The first time I sat down to a D&D game, the obsession with having multiple sets of dice was something that seemed a bit odd – it not outright baffling. Oh what a sweet naïve summer child I was! Dice are a huge part of tabletop RPGs and as owner of so many different sets of D20 dice or full D6 and D20 sets, a good dice discussion is something I now have plenty of opinions on.
Which was why I was surprised when someone brought up the use of a spindown die instead of a d20. I had never even heard of such a thing, though in fairness, Braden is the local Magic: The Gathering (MTG) expert among us.
After having the difference explained to me, doing some serious research, and reaching out to other tabletop RPG players and fans, the consensus seems to be that the two are definitely not interchangeable and that it is a bad idea to use a spindown in place of a conventional d20.
MTG’s spindown dice are specifically designed for counting, wrapping numbers sequentially around a 20-sided die, and are not designed for balanced dice rolls. Traditional 20-sided dice (d20) intermix low and high numbers, place opposing numbers on opposite sides of the die (such as 1 and 20, 4 and 17, or 10 and 11), and are balanced to provide all numbers an equal chance to roll.
So is conventional wisdom right here, or is there more to the story?
What Are Spindown Dice?
The biggest thing to look at right away is the fact that the spindown dice are not actually designed to be dice. Yes, they look like a die, roll like a die, and are even called dice, but that is to fit in with the gaming aesthetic that so many of us enjoy while around the table.
I mean who really wants a cardboard counter? Seriously.
But that’s the thing. A spindown die is just that: it’s a counter. A placeholder. The numbers are in sequential order rolling around the die not because that makes sense when trying to randomize a roll (it doesn’t) but because it’s there to keep track of a count.
The count in question when Wizards of the Coast debuted these in the Beatdown Box Set in 2000 was MTG’s life total. Since most non-Commander games start at 20 life, a 20-sided die provided an easy, durable, and portable way for players to track and display how much life they have throughout a game.
While the utility of spindowns has been expanded to similar counter roles within and outside of Magic since then, the fact remains that these were never designed to be rolled. The numbers aren’t separated and interspersed in a way that is balanced because you’re supposed to manually spin down the die from 20 to 1.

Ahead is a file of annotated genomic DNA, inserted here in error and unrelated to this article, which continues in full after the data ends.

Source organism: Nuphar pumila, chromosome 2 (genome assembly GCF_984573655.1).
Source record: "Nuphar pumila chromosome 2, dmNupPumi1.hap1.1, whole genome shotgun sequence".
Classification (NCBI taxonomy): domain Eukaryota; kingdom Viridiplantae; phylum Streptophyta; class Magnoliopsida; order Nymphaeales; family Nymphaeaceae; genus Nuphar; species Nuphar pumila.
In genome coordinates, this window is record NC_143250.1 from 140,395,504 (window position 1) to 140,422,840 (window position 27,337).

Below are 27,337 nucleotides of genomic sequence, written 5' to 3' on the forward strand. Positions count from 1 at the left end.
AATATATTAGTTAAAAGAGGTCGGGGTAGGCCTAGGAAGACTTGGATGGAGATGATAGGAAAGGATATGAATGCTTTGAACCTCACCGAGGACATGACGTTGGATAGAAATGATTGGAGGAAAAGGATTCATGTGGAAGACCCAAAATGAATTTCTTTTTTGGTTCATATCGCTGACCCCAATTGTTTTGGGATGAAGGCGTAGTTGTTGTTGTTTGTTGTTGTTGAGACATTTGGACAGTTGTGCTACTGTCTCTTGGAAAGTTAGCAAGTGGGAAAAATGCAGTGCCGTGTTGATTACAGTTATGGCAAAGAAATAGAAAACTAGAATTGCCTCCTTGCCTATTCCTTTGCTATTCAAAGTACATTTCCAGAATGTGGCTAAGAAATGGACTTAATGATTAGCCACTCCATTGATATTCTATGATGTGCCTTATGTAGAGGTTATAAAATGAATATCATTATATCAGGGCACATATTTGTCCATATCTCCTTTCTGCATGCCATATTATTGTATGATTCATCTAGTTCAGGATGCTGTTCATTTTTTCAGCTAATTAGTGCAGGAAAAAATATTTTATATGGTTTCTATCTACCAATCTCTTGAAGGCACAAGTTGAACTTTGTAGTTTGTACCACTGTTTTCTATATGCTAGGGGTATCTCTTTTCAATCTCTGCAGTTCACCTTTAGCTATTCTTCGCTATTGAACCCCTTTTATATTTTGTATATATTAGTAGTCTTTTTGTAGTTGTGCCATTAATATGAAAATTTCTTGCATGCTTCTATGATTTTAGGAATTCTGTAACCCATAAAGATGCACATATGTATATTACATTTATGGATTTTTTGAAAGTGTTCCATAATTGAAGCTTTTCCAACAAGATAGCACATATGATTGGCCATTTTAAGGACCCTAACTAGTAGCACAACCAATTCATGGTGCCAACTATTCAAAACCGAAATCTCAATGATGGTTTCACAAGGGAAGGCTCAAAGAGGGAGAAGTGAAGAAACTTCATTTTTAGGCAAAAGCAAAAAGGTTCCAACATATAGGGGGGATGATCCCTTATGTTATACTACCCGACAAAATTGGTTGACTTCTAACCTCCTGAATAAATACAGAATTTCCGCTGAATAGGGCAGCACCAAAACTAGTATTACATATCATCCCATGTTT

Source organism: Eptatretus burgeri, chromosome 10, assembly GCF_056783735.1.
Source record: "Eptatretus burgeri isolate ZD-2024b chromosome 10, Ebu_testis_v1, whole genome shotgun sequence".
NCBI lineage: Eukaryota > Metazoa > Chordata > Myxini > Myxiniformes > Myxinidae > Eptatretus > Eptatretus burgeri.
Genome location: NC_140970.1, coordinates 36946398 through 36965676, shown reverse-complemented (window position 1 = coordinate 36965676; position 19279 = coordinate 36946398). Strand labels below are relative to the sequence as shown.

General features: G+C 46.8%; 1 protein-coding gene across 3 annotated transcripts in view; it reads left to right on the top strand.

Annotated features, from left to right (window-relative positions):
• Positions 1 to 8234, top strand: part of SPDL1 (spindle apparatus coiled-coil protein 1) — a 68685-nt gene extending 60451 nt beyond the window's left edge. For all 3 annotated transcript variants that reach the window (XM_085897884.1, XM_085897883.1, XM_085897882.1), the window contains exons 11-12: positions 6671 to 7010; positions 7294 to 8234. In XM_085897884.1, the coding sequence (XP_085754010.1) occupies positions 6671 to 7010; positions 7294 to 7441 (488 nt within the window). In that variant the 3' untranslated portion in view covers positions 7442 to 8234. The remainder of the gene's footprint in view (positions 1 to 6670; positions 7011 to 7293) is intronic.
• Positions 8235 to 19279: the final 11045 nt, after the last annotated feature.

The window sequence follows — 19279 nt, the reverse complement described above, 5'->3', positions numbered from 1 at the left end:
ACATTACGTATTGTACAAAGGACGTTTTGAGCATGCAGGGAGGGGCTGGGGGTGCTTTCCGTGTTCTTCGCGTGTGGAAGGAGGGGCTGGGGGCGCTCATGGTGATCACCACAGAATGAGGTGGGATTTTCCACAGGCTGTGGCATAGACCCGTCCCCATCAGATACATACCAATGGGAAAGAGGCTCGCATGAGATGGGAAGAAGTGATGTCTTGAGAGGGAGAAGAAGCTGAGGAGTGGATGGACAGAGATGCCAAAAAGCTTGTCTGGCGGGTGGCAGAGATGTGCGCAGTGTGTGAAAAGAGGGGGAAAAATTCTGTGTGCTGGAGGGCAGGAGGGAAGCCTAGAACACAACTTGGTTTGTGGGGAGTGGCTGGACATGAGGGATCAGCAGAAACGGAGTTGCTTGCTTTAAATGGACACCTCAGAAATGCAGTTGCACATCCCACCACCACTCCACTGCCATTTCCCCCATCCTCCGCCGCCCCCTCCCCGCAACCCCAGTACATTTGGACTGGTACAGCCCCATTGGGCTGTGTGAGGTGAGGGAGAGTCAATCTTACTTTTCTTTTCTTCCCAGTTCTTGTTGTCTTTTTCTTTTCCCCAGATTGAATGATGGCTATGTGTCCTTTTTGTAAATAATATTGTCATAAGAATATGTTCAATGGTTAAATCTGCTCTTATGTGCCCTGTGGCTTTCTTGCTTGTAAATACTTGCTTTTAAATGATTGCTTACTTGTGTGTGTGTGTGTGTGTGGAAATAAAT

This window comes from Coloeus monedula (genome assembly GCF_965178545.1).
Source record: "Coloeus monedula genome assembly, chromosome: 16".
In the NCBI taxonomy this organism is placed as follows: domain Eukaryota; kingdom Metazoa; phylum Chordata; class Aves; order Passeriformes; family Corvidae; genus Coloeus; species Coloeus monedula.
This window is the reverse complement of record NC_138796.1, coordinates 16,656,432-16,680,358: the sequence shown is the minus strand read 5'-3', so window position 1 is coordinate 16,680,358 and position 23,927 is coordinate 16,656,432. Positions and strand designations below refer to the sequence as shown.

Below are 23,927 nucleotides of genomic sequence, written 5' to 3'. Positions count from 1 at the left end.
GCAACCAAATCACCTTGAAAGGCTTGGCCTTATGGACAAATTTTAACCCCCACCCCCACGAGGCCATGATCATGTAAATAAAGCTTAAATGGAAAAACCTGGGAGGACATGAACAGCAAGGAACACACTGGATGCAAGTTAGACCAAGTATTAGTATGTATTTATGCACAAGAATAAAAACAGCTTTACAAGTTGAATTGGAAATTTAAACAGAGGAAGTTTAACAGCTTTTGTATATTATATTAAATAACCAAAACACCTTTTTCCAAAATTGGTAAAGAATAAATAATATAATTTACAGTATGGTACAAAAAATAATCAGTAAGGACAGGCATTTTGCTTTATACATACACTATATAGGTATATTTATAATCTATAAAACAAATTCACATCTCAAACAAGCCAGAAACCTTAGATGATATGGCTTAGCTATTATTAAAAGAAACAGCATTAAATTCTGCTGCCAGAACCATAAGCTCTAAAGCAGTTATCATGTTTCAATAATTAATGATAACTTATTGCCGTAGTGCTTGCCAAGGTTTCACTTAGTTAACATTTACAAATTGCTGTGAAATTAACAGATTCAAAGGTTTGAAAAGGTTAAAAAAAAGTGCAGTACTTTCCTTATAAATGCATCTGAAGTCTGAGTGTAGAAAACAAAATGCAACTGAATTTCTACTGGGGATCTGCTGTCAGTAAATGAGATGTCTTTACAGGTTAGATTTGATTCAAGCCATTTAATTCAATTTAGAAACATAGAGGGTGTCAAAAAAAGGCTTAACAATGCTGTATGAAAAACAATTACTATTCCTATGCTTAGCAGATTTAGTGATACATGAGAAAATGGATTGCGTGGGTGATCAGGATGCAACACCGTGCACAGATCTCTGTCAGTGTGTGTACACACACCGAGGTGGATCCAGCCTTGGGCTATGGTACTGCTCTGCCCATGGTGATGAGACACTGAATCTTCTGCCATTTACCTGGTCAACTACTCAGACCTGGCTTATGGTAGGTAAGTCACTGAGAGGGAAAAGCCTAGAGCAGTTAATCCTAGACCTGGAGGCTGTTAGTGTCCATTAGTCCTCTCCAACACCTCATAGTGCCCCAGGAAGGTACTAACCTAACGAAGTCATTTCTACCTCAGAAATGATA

While some might still argue that “It’s 5% chance for any number to roll either way” there’s also really good reason to believe this logic is terribly wrong.
Are Spindown Dice Random?
While many people might be surprised to learn this, especially if they have a background in statistics or physics, the difference in design between a spindown die and a conventional d20 can cause serious problems – especially in regards to fairness when rolling during a tabletop campaign.
But wait, since both have 20 numbers spread out over 20 sides, how can there actually be a major difference?
Great question, and here are the answers, with major focus on why the spindown die just isn’t the same as its d20 counterpart.
1: It’s Easier to Control the Spin of a Spindown d20
I talked to multiple people who have played both MTG and games like Pathfinder or D&D for years. From several who experimented with dice, there was a general consensus that it was easier to control the spin on a spindown die than it was with a d20.
A major reason for this could be that since the spindown die is meant to be used as a marker, the same effort wasn’t put into balancing it perfectly when manufactured because no one was (in theory) going to be rolling it.
You might not find this to be true on every spindown d20, but it is comparatively easy to find one that will suit your needs if so inclined.
2: Rolling a “Side” Gives the Same Effect as a Controlled Spin
Even if you weren’t perfect at forcing a die to roll the way you wanted, since the numbers on a spindown are sequential, you only have to get it close to your target for it to usually count. An 18 is still likely a success even if your goal was a 20. A 4 is likely a failure even if you were trying to get a 1 to botch.
In other words, even having just a little bit of control over what part of the dice rolled would allow a player or DM to usually cheat on a whim, barring a major screw up.